A time for imagining

Download pdf

Market leaders have changed dramatically over the last ten years. We’ve seen the rise of companies that have either disrupted an existing industry or challenged incumbents. So what have we learnt from the past decade that we can apply for the future?

Noted sociologist Elise Boulding once said, ‘If one is mentally out of breath all the time from dealing with the present, there is no energy left for imagining the future.’ Indeed, the 2020s are just around the corner. So, let’s take the long lens view to imagine what could be the make-up of the largest companies of the next decade.

The decade that was

We assume that the rise of technology companies into the top ten positions in the S&P 500 index has been a recent phenomenon.1 However, if you look at the top constituents’ composition ten years ago, Microsoft, IBM and Google (now Alphabet) were all on the list, with Microsoft even then appearing in the top five and Apple knocking at the door at number 23. In fact, IBM was the number one stock by market capitalisation as far back as 1980 and maintained its position through to 1990, after which it lost it to new innovators Microsoft and Cisco.1,2 The change in composition of the top ten has really been a function of continued strong growth and execution by one set of companies, and the failure of management to make the right strategic calls in the other set.

The shining light of strong execution has been Apple, which had delivered a 25% ten-year annualised return on the back of the iPhone, which led it to become the first trillion-dollar company in August 2018.2 On the other hand, General Electric (which exited from the DOW in June 2018) has been the poster child of poor execution.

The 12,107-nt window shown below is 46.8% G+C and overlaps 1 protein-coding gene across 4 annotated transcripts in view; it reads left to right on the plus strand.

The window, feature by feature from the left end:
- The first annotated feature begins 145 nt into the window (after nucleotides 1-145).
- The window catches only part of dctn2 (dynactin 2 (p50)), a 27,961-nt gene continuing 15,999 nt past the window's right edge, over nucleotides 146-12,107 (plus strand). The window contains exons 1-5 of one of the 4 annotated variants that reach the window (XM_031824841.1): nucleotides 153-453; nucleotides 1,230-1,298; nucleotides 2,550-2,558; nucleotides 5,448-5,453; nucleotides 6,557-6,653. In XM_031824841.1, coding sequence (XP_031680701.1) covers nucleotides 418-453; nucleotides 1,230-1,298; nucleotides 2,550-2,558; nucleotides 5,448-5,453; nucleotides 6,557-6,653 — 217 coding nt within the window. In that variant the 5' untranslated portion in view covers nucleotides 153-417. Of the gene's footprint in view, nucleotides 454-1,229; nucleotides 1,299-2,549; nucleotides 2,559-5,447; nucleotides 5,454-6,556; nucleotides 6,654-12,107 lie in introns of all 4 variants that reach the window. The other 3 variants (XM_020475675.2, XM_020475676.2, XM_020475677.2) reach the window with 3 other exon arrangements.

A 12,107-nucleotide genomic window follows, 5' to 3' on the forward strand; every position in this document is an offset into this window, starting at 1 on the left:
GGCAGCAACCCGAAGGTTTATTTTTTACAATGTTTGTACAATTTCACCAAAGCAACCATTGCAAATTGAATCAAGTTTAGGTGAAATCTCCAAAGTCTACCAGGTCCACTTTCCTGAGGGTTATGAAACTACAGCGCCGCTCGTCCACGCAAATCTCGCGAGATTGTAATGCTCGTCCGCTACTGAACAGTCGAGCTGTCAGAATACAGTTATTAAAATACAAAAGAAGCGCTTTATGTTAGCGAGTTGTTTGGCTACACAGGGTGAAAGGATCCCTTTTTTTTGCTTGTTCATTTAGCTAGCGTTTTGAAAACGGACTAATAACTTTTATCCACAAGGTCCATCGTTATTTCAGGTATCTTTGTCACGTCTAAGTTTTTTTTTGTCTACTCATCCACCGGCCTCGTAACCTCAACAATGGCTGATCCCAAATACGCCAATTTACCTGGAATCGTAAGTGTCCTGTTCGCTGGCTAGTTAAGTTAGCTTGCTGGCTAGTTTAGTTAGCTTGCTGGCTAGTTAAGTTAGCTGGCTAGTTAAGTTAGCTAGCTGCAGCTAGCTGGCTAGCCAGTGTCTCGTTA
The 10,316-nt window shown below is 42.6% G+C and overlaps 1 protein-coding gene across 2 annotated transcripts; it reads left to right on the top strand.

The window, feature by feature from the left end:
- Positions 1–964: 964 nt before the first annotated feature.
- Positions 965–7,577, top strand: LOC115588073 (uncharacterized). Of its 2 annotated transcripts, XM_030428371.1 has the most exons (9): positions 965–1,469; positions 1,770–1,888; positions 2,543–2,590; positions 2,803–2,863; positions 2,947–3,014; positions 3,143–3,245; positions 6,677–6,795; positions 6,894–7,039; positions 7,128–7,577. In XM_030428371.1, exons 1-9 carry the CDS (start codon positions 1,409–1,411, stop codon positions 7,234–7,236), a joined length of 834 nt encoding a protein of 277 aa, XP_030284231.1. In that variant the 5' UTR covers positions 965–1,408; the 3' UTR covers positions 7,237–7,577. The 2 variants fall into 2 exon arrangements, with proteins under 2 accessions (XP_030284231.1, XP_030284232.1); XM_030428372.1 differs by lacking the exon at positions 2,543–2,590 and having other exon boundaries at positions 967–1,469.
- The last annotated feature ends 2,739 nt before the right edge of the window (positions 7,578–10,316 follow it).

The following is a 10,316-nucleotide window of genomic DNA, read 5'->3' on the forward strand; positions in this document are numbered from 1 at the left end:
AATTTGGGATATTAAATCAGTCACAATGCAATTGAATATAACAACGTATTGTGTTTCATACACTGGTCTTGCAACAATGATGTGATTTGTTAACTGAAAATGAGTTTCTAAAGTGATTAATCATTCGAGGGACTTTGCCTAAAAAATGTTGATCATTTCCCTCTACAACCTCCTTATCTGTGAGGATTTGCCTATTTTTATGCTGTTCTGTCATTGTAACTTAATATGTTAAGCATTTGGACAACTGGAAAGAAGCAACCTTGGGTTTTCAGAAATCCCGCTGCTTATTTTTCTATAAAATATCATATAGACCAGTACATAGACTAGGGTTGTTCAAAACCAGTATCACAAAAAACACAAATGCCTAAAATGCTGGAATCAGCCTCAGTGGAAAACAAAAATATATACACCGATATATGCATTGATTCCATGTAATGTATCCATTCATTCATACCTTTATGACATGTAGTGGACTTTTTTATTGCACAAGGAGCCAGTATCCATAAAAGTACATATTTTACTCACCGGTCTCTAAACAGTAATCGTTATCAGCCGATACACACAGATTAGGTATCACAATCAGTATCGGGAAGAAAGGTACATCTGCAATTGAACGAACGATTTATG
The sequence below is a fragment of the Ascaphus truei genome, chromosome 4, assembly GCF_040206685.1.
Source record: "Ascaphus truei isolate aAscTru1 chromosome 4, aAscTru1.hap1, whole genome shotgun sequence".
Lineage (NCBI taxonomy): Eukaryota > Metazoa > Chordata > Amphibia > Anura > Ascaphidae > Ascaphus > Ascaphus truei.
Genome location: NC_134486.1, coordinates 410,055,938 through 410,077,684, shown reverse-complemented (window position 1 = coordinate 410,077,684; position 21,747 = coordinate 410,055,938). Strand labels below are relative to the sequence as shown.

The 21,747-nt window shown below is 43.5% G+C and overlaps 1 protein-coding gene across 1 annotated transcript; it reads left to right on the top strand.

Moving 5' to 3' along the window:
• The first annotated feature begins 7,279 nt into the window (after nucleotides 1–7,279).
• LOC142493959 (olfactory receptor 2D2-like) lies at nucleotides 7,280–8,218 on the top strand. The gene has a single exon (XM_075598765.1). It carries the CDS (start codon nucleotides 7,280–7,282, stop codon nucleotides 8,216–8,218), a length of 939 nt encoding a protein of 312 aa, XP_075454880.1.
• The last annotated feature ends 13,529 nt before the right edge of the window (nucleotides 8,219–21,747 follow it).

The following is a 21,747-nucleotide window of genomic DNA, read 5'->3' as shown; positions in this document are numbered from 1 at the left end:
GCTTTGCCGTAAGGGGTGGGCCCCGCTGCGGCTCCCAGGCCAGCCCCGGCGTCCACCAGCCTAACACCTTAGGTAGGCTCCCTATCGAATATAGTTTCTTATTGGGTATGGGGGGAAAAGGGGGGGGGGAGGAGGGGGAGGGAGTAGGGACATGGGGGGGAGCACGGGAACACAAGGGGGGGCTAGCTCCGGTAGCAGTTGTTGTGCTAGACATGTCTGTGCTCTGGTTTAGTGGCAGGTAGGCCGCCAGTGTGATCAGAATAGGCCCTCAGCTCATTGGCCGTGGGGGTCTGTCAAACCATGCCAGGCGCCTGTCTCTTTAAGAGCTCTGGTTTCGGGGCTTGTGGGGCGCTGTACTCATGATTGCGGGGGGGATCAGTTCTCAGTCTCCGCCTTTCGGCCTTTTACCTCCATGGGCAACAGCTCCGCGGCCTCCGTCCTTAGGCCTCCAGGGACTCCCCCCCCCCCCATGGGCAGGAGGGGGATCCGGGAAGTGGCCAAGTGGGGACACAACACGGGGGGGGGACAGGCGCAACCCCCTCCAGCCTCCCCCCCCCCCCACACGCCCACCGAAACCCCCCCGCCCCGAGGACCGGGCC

Other former members of the top ten have also made some strategic errors, leading to their exit from this esteemed list:

  • Walmart did not react appropriately to the threat of e-commerce and Amazon, and neither did Proctor & Gamble.
  • IBM seems to have been bypassed by the entire cloud services revolution, leaving Amazon and Microsoft to steal the show.
  • Mobile companies like AT&T were reduced to ‘dumb pipes’ by the rise of ubiquitous data and new technologies (3G/4G), as well as the technical excellence of the iPhone. AT&T now has the dubious honour of being the communication services company with the largest debt in the world (US$177 billion).3
  • Oil dropped from a heady US$100+ level of the early 2000s to lows of US$40+ levels, driven by the rise of shale – a revolution that both ExxonMobil and Chevron have been late to capitalise on.

It is also quite evident that the past ten years has seen the rise of companies that have:

  • disrupted an existing industry and challenged incumbents, such as the brick-and-mortar retail model by Amazon, linear TV to internet TV by Netflix, and taxis by Uber;